[r-t] Compositions and secrecy (was: 1-part tenors together atw compositions of 23-splicedmajor)
pabs at cantab.net
Sat Dec 5 11:21:58 UTC 2015
On 04/12/2015 13:51, Andrew Johnson wrote:
> > From: Philip Earis <pje24 at cantab.net>
> > RAS:
> > "Are you puzzled by Messrs Johnson, Saddleton and Wyld have kept
> > their compositions of Stedman secret in 1995 until they were pealed? "
> > Yes, absolutely. From Colin Wyld's perspective, keeping his
> > composition unpublished surely led directly to it *not* being used
> > for the first rung peal of Stedman triples. What did he gain by
> > keeping it secret? I'm sure PABS / Andrew Johnson will correct me if
> > I'm wrong, but if the Wyld comp had been published and in the public
> > domain I'd be a bit surprised if a CUG band would have independently
> > searched for (and soon pealed) a conceptually similar but different
> > composition - that would have seemed poor form.
As it was, we were accused of plagiarism (see RW 4374 p188 and RW 4375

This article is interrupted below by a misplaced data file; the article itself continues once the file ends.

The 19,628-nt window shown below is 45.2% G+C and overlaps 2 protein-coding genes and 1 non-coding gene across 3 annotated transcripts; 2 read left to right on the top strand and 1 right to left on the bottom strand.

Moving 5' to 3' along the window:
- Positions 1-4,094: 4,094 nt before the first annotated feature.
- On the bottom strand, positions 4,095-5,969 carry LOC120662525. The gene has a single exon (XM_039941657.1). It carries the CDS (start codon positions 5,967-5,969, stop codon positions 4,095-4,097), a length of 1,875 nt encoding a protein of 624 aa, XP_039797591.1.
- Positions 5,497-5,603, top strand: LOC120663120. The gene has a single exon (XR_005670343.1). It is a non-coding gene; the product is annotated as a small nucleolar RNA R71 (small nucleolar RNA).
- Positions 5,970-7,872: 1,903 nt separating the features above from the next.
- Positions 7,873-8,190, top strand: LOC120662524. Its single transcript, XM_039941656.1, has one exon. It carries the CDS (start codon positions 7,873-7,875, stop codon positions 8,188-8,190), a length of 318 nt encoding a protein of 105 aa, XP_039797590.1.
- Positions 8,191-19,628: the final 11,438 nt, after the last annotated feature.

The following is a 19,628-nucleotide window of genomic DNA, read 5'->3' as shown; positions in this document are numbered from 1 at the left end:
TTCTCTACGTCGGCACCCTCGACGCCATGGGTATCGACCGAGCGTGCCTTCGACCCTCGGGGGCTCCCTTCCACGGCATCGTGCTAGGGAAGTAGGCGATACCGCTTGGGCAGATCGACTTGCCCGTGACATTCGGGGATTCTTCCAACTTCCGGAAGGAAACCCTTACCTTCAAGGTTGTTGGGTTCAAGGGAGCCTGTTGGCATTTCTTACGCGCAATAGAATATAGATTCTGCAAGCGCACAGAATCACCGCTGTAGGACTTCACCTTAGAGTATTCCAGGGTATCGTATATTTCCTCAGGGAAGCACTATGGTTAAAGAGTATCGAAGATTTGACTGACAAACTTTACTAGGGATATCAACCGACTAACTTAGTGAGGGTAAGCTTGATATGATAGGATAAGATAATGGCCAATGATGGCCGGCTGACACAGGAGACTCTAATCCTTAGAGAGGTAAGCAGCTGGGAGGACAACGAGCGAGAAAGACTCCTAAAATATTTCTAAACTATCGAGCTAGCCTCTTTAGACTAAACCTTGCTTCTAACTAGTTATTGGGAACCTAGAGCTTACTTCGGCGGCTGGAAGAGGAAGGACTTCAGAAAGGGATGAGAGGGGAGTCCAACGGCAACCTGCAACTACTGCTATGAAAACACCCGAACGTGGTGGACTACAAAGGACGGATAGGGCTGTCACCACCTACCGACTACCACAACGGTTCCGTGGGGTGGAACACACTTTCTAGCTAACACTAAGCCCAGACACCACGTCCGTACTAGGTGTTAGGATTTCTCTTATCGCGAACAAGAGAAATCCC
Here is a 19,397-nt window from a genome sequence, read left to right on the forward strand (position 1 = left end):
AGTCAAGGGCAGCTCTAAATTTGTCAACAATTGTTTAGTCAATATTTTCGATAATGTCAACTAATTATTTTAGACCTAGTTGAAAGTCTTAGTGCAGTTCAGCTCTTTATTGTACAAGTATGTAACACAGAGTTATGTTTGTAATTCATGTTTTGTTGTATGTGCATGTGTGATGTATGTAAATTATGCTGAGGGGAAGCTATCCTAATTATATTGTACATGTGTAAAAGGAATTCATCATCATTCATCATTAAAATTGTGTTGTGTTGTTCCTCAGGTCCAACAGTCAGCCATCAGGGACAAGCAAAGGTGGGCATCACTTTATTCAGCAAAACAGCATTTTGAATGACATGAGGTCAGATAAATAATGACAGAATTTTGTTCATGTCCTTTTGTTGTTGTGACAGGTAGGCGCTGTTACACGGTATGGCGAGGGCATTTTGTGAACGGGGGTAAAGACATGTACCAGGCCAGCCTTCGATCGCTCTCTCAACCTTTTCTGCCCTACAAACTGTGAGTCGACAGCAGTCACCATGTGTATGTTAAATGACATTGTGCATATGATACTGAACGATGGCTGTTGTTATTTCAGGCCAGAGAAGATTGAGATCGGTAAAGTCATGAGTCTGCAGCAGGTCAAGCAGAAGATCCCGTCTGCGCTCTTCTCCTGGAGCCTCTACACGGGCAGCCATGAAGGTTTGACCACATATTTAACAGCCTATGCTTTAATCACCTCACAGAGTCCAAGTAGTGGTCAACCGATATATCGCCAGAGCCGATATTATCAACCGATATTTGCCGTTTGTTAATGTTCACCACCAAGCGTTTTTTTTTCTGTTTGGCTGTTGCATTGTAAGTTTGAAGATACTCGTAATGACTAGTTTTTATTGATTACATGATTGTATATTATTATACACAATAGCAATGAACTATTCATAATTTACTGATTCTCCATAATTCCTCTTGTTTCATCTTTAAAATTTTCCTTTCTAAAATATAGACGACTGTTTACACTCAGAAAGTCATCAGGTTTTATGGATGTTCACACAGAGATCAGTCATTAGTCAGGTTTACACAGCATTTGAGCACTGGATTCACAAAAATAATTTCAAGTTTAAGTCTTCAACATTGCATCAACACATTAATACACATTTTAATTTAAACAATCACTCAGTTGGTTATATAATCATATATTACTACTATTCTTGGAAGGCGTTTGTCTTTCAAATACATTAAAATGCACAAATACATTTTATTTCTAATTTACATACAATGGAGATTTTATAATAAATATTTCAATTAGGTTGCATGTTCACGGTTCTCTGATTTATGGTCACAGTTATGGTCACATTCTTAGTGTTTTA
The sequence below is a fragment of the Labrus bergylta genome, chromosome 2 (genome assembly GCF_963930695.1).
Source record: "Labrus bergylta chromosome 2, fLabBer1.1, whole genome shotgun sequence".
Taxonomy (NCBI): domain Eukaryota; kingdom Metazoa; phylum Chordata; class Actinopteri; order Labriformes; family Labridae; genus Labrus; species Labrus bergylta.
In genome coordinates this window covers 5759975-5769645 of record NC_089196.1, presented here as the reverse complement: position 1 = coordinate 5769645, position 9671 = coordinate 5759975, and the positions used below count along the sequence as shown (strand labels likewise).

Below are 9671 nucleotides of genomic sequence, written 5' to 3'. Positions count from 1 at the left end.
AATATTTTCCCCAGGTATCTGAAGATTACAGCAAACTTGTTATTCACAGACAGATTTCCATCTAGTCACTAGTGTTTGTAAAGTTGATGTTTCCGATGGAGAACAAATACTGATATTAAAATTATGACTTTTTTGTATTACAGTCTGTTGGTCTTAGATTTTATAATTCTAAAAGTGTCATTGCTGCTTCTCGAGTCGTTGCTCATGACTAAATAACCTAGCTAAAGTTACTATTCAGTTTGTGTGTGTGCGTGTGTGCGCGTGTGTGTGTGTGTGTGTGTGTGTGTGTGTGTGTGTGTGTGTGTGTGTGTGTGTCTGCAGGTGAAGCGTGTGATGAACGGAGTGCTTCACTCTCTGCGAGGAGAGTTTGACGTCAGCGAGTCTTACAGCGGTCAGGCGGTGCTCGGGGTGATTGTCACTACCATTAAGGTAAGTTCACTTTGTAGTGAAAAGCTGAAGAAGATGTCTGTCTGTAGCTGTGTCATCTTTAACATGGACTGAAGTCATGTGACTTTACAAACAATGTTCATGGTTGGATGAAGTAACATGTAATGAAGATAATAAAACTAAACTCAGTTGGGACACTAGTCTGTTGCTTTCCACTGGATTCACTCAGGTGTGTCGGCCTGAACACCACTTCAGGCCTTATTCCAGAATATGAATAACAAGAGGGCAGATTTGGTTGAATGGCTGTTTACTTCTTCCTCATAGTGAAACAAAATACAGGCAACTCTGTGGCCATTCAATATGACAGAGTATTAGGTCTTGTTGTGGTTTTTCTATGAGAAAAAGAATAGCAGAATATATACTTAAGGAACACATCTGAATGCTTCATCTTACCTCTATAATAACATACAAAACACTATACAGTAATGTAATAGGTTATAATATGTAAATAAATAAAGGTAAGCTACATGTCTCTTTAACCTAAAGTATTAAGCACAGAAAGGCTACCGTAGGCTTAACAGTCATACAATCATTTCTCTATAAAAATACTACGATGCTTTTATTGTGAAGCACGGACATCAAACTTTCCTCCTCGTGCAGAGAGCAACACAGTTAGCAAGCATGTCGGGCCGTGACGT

> I'm not sure what we would have done. Perhaps I would have started the
> 10-part search earlier. There had been an attempt to ring Colin Wyld's
> composition before. Should Colin have published the magic blocks
> before finding out how to link them? Publishing a partial, but not
> optimal solution means possibly losing out on being first to find the
> best solution. If there is a new problem then people will want to have
> a go at solving it, and also see if solutions can be improved. If the
> improved solution is more than a bit better the first solution might
> never be pealed.
I'm sure that if Colin had published the magic blocks several people
(Andrew and myself included) would have had a go and come up with a
solution sooner - it took Colin three years (RW 4374 p197), Andrew asked
for help after a fortnight, and I spent a few hours on it.
What was remarkable was the speed with which the peal was then organized
and rung, in the days when not many of us were on line: I posted the
composition to Andrew on Sunday afternoon, had a phone call in response
before I left for work on Monday, by Wednesday Dickon Love had got the
bells and most of the band fixed, and Philip Agg did a remarkable job in
learning and then calling the composition on the following Sunday.
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